Under India’s New Intermediary Rules, Fundamental Rights Take Backstage

by | Mar 15, 2019

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About Purushotham Kittane

Purushotham Kittane is a final year student of his undergraduate course in law at Dr. Ram Manohar Lohiya National Law University, Lucknow, India. He has a keen interest in Information Technology Laws and its interface with Human Rights Law. He has previously taken part in the qualifiers of the Oxford Moot Court Programme on Media Law and Human Rights.


Purushotham Kittane, “Under India’s New Intermediary Rules, Fundamental Rights Take Backstage,” (OxHRH Blog, 15th March 2019), <http://https://ohrh.law.ox.ac.uk/?p=65990> [date of access].

The Indian Government’s Information Technology Ministry had recently invited comments on proposed amendments to the existing guidelines for intermediaries mainly governing how social networks (and other intermediaries) facilitate the flow of information. Through this, the State seeks to come down harshly on the spread of fake news. This comes to fore as the world’s largest democracy readies itself for its general elections in April 2019. However, the amendments tend to overstep the aforesaid intention sparking concerns of violating free speech and privacy rights of individuals.

India’s privacy and free speech jurisprudence has witnessed tumultuous vicissitudes, although lately developments are seen as encouraging. Recent landmark judgments have firmly affirmed the right to privacy of the individual and emboldened the protection of freedom of expression from vague legislations being unjustly wielded by State actors. However, the proposed changes to the law emerge as a classic case of one step forward, two steps back.

The amendment to the existing Information Technology (Intermediary Guidelines) Rules of 2011 seeks to stem the misuse of social networks and hold them accountable. It grants broad surveillance powers to government agencies, mandates platforms to enable decryption, imposes stricter compliance requirements, and excessively delegates powers to platforms. The two most concerning issues arising with these changes are addressed i.e. mandating the enabling of decryption of information and the chilling effect caused by excessive delegation.

WhatsApp, Facebook and other major platforms are under pressure from the government to tackle hate speech and fake news. In 2016, WhatsApp introduced end-to-end encryption of messages immunising itself to information requests by the State. Rule 3(5) of the draft Information Technology (Intermediary Guidelines) Rules 2018 empowers “any government agency” to ask for “assistance” in the interests of cyber security. This comes in the wake of the government substantially expanding surveillance powers through its agencies. The Office of the United Nations High Commissioner for Human Rights (OHCHR) too had observed an increasing trend of reliance of the government on private sectors for surveillance. Rule 3(5) further requires intermediaries to enable tracing of originators of information on its platform upon any request made by the State. This requirement compels intermediaries to make fundamental structural changes to their software identifying relevant metadata. That would undermine the very basic commitment that platforms like WhatsApp have taken in ensuring privacy of data being shared. Hence, there would be a violation of the right to one’s privacy of which, as the UN Special Rapporteur recognises, encryption of data is an important aspect. Placing decryption tools in the hands of intermediaries and in turn, the government puts the right to privacy of an individual in danger of being unreasonably restricted. Moreover, this leads to excessive self-regulation among intermediaries and chills free speech. If not Rule 3(5), excessive self-censorship finds itself manifesting even greatly due to a subsequent provision.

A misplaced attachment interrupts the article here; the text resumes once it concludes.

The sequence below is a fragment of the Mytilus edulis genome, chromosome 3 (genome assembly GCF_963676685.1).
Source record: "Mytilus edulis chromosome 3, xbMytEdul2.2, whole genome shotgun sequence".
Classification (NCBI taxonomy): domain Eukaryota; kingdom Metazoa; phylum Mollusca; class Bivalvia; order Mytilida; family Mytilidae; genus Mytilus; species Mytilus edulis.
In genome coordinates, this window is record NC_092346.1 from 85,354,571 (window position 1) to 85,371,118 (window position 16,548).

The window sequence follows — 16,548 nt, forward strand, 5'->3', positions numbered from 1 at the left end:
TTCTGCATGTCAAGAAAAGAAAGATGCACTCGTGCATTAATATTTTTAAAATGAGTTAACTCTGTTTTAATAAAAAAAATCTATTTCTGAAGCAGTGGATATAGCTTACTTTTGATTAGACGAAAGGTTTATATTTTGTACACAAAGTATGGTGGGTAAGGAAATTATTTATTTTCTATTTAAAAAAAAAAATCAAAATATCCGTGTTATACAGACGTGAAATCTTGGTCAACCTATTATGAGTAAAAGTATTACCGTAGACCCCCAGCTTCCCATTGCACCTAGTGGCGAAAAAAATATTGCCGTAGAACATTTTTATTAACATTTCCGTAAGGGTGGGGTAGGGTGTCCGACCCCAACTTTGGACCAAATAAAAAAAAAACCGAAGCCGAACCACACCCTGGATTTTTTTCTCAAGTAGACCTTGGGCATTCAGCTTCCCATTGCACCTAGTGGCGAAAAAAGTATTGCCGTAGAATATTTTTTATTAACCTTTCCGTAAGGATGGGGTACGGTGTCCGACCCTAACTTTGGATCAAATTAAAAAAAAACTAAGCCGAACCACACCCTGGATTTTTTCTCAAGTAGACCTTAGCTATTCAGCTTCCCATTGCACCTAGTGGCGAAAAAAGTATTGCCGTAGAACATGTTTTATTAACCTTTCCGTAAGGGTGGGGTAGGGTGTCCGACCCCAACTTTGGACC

Rule 3(9) of the draft guidelines mandate intermediaries to employ appropriate mechanisms with appropriate controls for identifying and acting on unlawful content. The twin difficulties that arise from this provision are that firstly, it is unclear what mechanisms and controls are “appropriate” and secondly, whether intermediaries are equipped to decide on the lawfulness of content. The word “appropriate” does not find itself a definition either in the draft guidelines or in the parent legislation. Such vague language negates foreseeability, which is an impermissible restriction on the freedom of expression. Further, the State should not delegate powers of determining the legality of speech to intermediaries since it would lead to overreach of authority in a country where democratic institutions such as courts are sanctioned constitutionally to determine the legality of speech. The OHCHR has observed that excessive delegation leads to unwarranted self-regulation and the probability of censorship encompassing even legitimate speech multiplies. Constant monitoring of content by private organisations too restricts one’s right to privacy as held by the Supreme Court of India.

In what seems to be an overzealous effort to counter fake news and misinformation, such restrictions on the freedom of speech and expression hinder the progress of such a vibrant democracy. Although the present amendments were much needed considering the legislature has just seemed to have woken up to the monumental influence that social networks have come to possess since 2011, the changes rather reflect an onslaught of the State on the fundamental rights of free speech and privacy of a “netizen”.

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